William Peers' wall hung sculptures are made of stone and hang directly on the wall. Each sculpture has its own secure plate that screws to the wall and interlocks with a plate on the back of the sculpture. The fixing mechanism is easy, secure and invisible - it works effectively on almost all wall types, including stud.
Please click on the link below for a list of available sculptures. For prices, please contact: email@example.com or 01288 321 988.
This thin sheet ripples and shimmers on the wall. Very gentle undulations bring to mind landscapes seen from the air.
My goal with this sculpture was to carve the recirculation of energy. The flow of the eye over its surface has no end. Even at the edges the material is tucked underneath giving the feeling that it reappears on the other side. This containment pleases me.
This surface flows and folds like fabric. I am fascinated how fabric rumples in particular ways. To carve it badly, feels and looks all wrong. To carve it well leaves the surface looking as if it belongs.
The surface of the marble seems to be pulled towards the viewer. The skin of the marble appears to allow a certain minimum bend giving the illusion that it has a thickness.
The hard Portuguese marble becomes fluid as if pinched and pulled. Carving a skin is fascinating and behaves like cloth. The end result needs to look as if it could all be smoothed out again.
The flesh of the stone seems to be pulled forward towards us stretching tight round the edges.
This Portuguese marble sculpture is derived from a squashed ball. The surface area remains intact though the surface shape is changed. The forms flow from one to another easily and convincingly.
The marble hangs with gentle undulations. Each change in direction is punctuated by the stepping of the surface. The light catches each angle and behaves differently on each.
This natural rough surface stained with rust and time led to this work. The clean white bowl provides a startling contrast with the rough surface.
The form flows around almost like knotwork, but more irregular. The flow never ends. The form has a trough of gold leaf that flows round too. The gold is so strong. It has so much association.
A very similar sculpture to Wabi but with less depth lifting the middle away from the wall. The weaving form flows in and out so that the eye flows round too.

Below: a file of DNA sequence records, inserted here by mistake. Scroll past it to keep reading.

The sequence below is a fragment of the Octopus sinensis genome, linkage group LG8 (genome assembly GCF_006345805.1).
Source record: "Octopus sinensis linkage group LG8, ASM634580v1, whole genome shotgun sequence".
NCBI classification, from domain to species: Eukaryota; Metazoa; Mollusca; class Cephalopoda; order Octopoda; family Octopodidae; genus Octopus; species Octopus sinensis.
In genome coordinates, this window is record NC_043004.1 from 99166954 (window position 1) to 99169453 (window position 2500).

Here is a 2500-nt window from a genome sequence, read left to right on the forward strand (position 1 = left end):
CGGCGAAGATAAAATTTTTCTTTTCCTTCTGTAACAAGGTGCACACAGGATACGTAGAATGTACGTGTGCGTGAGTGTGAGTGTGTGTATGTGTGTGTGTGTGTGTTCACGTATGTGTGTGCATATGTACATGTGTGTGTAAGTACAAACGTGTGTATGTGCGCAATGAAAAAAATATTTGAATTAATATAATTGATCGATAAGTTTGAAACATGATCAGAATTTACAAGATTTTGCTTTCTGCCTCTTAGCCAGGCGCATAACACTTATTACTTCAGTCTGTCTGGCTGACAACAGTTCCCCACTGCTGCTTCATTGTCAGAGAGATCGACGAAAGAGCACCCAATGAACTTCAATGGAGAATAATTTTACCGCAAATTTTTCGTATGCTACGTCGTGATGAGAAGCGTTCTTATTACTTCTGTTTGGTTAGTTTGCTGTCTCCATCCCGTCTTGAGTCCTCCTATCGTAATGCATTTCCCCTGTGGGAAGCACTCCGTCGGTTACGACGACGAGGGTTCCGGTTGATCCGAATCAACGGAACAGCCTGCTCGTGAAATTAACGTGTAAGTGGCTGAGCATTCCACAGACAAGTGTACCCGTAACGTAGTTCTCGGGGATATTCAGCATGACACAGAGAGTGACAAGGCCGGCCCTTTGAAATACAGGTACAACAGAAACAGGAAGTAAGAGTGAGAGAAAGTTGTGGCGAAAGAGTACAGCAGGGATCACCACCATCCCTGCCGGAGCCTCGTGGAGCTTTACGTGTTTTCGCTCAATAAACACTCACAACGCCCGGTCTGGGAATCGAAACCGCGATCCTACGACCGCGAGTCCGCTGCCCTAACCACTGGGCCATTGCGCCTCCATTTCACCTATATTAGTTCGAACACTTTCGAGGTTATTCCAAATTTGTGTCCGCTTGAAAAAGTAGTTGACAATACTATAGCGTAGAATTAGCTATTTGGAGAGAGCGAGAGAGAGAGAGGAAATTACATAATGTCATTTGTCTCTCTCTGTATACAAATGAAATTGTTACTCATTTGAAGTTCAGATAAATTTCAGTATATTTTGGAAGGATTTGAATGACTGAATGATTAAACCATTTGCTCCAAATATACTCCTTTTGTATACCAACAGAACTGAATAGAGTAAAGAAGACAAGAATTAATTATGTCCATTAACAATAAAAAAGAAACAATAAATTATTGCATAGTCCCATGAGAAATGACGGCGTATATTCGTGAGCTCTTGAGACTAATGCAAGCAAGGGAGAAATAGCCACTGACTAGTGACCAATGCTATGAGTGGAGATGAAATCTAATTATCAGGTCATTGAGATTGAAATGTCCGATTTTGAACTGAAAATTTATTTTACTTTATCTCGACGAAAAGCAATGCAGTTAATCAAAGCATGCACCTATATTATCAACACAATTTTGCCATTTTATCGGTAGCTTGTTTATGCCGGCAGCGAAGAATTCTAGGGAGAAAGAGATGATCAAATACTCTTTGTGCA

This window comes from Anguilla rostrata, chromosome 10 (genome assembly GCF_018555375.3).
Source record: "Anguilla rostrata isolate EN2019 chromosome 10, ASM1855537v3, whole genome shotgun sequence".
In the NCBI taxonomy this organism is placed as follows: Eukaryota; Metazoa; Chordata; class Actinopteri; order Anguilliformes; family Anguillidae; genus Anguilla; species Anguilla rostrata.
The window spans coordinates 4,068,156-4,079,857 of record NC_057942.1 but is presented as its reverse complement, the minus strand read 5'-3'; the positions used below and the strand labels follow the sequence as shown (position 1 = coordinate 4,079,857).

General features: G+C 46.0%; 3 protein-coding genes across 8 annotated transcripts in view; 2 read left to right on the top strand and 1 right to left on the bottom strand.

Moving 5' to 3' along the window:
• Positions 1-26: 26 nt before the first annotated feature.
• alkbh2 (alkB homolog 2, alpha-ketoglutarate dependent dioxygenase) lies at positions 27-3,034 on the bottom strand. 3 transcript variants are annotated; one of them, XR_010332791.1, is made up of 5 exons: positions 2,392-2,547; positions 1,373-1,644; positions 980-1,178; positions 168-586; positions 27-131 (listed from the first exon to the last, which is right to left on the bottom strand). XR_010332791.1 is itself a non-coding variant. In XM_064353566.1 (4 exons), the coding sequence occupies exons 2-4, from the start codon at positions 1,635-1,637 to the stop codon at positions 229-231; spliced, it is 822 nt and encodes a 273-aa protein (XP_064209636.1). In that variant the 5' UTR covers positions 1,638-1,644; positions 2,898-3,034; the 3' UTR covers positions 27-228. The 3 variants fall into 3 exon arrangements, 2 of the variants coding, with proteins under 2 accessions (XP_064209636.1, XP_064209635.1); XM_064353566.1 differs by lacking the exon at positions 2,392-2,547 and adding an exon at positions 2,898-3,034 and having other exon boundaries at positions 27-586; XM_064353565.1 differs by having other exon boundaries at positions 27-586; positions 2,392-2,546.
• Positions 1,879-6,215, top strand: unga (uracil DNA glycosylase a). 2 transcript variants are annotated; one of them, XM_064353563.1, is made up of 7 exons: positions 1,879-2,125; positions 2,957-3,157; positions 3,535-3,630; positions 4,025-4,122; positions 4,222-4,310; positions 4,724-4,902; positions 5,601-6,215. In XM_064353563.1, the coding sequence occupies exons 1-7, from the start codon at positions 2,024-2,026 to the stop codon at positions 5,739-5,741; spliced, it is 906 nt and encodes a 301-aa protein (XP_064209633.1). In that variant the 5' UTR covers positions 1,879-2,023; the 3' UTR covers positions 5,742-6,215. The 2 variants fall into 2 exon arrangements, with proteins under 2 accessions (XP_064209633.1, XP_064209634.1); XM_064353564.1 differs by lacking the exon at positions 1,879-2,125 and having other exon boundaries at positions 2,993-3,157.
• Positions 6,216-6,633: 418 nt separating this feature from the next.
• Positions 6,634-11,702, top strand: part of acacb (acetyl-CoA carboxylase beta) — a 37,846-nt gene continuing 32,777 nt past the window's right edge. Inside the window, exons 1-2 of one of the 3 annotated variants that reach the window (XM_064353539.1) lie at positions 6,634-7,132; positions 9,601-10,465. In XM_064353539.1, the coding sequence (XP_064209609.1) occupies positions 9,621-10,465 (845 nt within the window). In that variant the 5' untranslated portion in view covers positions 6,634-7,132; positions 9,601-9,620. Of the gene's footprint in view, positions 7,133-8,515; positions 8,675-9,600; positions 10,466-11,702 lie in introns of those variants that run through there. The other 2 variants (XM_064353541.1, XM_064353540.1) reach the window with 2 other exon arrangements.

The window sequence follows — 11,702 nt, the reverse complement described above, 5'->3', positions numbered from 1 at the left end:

Here the channel flowing along the top of the weaving form is slighter. The impact of the gold is less than with Wabi and Emanate.
The form flows round and the surges are given formal structure like Japanese paintings of the sea and Leonardo drawings of water.
Similar in intention to Kasen. Here the root of each surge would seem to be behind somewhere. They curl upwards at their ending.
Purbeck Marble is extraordinary. You would never guess that such fine material would be found inside this coarse exterior. The scoop taken out reveals this, like a desert fruit.
Gaudier Brzeska was the inspiration for this sculpture. He modelled a pair of boys fighting where the limbs intertwine and overlap like pastry on a pie. This makes their limbs very passive, and their fight becomes more of an embrace.
As in Tregarrick the device employed is the animation of the surface with a pointed chisel. Here however the focus of each spiral is a smooth puff ball.
The Hornton stone is carved in drips. They drip in lines like some alien text. The brown stone seen beneath is the outer surface of the block which is always found like this - with a sheath of iron-stained stone.
The treatment of the stone in this way was a revelation. The dark voids being exposed by the carving of the front with a pointed chisel.
This sculpture was the starting point for a whole series of works. Carved entirely with a pointed chisel the surface of the Hornton stone is given flow. The flowlines spiral inwards towards a void and pull the eye in too.
Here the hard stone flows in great soft formed drips.
As in Merrion, the voids are ‘discovered’ as the front surface is worked. The strong wobbling line is lovely.
The circular dished area in the centre of this Hornton stone work spirals inwards, but the spiralling intention seems to become undecided as it nears the centre. The central area is becalmed like the centre of a storm.